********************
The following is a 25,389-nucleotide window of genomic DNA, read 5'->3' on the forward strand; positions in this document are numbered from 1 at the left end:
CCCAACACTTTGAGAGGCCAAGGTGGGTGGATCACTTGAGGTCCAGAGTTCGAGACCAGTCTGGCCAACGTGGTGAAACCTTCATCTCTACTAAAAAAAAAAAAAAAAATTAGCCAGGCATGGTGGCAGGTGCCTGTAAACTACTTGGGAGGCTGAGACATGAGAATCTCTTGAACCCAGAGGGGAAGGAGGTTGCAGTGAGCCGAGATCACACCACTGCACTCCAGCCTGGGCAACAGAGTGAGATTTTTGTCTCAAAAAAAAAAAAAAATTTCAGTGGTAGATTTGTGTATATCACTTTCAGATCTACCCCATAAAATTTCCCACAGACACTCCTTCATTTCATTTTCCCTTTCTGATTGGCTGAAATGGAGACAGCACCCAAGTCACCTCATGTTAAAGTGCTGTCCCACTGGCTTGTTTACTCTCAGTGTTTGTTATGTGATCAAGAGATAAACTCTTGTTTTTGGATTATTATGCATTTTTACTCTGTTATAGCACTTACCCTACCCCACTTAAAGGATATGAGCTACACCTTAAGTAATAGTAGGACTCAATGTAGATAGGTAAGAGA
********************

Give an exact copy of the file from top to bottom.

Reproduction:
The following is a 25,389-nucleotide window of genomic DNA, read 5'->3' on the forward strand; positions in this document are numbered from 1 at the left end:
CCCAACACTTTGAGAGGCCAAGGTGGGTGGATCACTTGAGGTCCAGAGTTCGAGACCAGTCTGGCCAACGTGGTGAAACCTTCATCTCTACTAAAAAAAAAAAAAAAAATTAGCCAGGCATGGTGGCAGGTGCCTGTAAACTACTTGGGAGGCTGAGACATGAGAATCTCTTGAACCCAGAGGGGAAGGAGGTTGCAGTGAGCCGAGATCACACCACTGCACTCCAGCCTGGGCAACAGAGTGAGATTTTTGTCTCAAAAAAAAAAAAAAATTTCAGTGGTAGATTTGTGTATATCACTTTCAGATCTACCCCATAAAATTTCCCACAGACACTCCTTCATTTCATTTTCCCTTTCTGATTGGCTGAAATGGAGACAGCACCCAAGTCACCTCATGTTAAAGTGCTGTCCCACTGGCTTGTTTACTCTCAGTGTTTGTTATGTGATCAAGAGATAAACTCTTGTTTTTGGATTATTATGCATTTTTACTCTGTTATAGCACTTACCCTACCCCACTTAAAGGATATGAGCTACACCTTAAGTAATAGTAGGACTCAATGTAGATAGGTAAGAGA